One of the most fascinating planetary observation that you can make is imaging the surface of Venus, a planet however completely covered by a permanent layer of bright clouds. Or to say it better, you can image the thermal signal of the surface…
Since the 80’s/90’s and the work done at the Pic du Midi, we know that the thermal emission from the surface of Venus is visible from Earth. Its ground is heated at more than 400°C and emits an infrared signal around 1 micron, a wavelength barely accessible to amateur CCD’s. More over, the carbon dioxide gas (CO2) that makes 96 % of the Venusian atmosphere is translucent precisely around 1 micron! This thermal signal is then able to escape to space… At left is the best image I have obtained on 2004 May, 16th, with a C14 and an ATK-1HS.
Of course this must be done on the night side… this is why you must wait for the phase to reach the crescent state.
We are about to get two windows of imaging around the inferior conjunction of January 2014, in December and January-February of next year.
It will be the last chance until 2015!
When should you observe?
You must take care of various parameters:
- The phase must be narrow enough for the surface to be seen, or the bright day-side crescent will saturate the whole image. A maximum phase would be around 20 %. The signal could be detected at more than 20 %, but at this value and under we are going to see details as well.
- The planet must not be too low. An altitude of 10/15° is fine but it will still be observable below (with the amateur equipment, the observation must be done after sunset).
- Above all… The Sun must be at least at 5° below the horizon, or the sky background will remain too bright. You can find the altitude of the Sun for your location with WinJupos.
With all of this you have two chance to be successful:
- from December 12th, 2013, until around the new year
- from the end of 2014 January to the 10th of February.
For observers in the northern hemisphere the first period (December) is more favorable as the planet will be a bit higher above the horizon. Below are my observations from December 18th, 2005 (with a Mewlon 210), a Venusian eastern elongation identical to that of 2013:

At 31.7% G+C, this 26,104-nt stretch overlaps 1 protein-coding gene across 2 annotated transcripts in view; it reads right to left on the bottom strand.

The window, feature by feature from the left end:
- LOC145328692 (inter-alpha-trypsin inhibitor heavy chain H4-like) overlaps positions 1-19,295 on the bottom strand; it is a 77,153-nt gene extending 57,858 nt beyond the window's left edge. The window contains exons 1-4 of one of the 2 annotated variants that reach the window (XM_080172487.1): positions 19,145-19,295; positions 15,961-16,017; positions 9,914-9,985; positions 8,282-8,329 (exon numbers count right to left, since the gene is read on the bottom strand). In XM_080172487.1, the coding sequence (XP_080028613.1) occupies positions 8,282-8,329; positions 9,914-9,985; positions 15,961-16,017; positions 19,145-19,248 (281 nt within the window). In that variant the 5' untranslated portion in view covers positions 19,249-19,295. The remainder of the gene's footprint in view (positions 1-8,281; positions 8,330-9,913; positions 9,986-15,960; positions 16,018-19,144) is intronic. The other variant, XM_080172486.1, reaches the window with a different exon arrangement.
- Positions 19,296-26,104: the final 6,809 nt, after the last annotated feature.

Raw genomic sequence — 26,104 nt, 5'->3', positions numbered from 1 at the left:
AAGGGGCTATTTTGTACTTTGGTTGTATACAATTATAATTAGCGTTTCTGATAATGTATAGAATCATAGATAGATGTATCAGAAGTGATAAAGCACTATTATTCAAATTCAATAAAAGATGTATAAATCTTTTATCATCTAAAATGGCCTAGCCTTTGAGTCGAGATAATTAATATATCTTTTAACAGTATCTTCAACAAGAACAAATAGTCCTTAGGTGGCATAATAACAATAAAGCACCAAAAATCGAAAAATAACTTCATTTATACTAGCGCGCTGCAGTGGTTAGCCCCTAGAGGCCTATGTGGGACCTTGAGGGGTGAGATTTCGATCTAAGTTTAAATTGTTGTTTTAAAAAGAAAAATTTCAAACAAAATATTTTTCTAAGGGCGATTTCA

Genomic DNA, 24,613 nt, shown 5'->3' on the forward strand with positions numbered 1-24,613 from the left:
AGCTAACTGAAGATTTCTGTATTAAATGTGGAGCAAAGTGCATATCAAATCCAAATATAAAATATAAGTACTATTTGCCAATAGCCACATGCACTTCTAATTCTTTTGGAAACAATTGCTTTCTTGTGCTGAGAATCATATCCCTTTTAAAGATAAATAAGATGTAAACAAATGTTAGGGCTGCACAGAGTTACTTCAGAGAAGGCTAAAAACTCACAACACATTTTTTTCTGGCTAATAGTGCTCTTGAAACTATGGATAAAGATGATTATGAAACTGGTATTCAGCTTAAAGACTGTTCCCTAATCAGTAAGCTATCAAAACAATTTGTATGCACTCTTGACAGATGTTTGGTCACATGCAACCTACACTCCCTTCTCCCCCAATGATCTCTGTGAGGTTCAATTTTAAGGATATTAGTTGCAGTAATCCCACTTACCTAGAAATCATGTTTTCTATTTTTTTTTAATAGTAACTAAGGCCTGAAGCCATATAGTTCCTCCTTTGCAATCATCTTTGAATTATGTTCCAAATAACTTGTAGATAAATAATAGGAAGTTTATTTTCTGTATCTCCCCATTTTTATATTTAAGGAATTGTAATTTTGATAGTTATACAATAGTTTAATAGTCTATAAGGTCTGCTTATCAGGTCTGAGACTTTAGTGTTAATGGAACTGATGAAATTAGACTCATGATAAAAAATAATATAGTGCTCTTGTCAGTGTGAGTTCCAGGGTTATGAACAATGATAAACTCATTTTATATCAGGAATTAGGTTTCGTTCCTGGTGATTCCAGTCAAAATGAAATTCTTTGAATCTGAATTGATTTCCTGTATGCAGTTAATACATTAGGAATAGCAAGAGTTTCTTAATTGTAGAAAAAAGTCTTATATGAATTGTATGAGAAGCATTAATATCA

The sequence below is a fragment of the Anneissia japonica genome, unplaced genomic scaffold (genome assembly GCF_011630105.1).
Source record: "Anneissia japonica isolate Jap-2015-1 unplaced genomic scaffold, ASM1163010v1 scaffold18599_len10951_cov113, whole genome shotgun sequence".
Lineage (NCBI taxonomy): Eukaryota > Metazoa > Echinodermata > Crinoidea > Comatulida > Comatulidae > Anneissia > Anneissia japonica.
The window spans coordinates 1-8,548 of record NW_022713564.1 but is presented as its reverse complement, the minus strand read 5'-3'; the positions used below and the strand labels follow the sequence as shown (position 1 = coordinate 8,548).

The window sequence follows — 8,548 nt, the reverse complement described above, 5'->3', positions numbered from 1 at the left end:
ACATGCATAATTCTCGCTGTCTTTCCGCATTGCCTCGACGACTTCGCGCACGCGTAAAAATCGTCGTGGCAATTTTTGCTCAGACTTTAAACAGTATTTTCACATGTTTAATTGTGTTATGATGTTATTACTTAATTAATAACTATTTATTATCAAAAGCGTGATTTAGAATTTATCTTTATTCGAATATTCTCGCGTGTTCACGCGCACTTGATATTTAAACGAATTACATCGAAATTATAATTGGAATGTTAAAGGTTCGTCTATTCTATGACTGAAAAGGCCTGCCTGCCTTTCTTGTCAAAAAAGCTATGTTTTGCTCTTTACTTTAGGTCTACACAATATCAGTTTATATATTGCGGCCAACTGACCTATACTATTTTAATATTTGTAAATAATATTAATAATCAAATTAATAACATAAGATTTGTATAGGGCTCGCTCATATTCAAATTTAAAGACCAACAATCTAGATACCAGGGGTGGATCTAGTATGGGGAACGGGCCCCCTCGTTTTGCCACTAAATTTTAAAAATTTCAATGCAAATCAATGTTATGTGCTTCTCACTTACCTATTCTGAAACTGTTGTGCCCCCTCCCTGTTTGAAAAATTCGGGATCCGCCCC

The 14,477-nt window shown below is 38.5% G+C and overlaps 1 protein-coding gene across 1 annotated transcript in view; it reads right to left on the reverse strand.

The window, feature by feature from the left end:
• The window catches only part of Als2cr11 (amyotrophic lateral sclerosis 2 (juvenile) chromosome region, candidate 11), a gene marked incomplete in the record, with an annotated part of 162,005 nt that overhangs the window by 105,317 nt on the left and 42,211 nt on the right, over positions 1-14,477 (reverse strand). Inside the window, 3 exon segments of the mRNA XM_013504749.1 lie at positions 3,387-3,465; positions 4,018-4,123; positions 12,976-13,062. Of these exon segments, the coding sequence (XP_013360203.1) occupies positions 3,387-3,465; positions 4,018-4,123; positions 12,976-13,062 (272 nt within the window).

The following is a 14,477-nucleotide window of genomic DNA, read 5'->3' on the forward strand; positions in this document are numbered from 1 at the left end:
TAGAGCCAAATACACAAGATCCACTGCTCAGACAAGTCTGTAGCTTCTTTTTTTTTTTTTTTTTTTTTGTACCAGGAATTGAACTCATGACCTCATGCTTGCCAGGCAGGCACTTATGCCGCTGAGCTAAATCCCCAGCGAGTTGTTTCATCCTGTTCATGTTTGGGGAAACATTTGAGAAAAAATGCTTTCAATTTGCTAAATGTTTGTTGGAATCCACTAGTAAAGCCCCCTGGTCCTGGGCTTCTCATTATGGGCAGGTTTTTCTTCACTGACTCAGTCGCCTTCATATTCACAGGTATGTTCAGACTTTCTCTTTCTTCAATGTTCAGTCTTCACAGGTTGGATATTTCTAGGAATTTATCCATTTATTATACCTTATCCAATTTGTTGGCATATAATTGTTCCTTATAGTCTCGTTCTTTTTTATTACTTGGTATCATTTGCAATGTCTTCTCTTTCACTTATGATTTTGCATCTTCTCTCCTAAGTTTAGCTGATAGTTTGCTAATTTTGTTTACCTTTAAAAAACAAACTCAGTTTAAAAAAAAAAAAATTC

How to observe?
The observation is not that complicated but you will have to master seriously the imaging technique.
- First of all you need a 1 micron infrared filter. The band of light is narrow and more usual filters such as a 800 nm one will fail to reveal this.
- Then a telescope of at least 200 mm. Some observers have been successful with inferior diameters, but at 1 micron the resolution of your telescope is divided by 4! And 200 mm must be the smallest diameter able to catch details.
- The sampling is very important: the reduced resolution and the weak thermal signal make long focal length uninteresting. F/D ratio of to 12/13 will be perfect.
- The exposure time will be long (for planetary imaging ;) ); around a few seconds (5 to 10). Launch the video as soon as the thermal image is becoming visible and let it run until the planet disappear or until the seeing get too bad. There is no risk of blurring since it takes 243 terrestrial days to the solid surface to complete one turn!
Dark patches inside the thermal image…
Dark patches are observables inside this glow. They correspond to the mountains of Venus, that are less cold and emit less infrared light.
In December 2013, like in May 2004 and 2012, we will observe the thermal signal of Phoebe Regio and Beta Regio (read the EPSC 2013 Venus conference with G.Monachino). Thanks to observer John Boudreau, WinJupos now can simulate the thermal emission on the night side!. You can access the map in the “options” of the ephemerides (VenusThermalEmission1micron.jpg). The map settings are:
– simple cylindrical projection
– North at top, normal view
-Longitude of left maring at 0° in system I
– Set “unillum. surface” on the Graphics.
Simulation of the thermal signal for December 15th, 2013.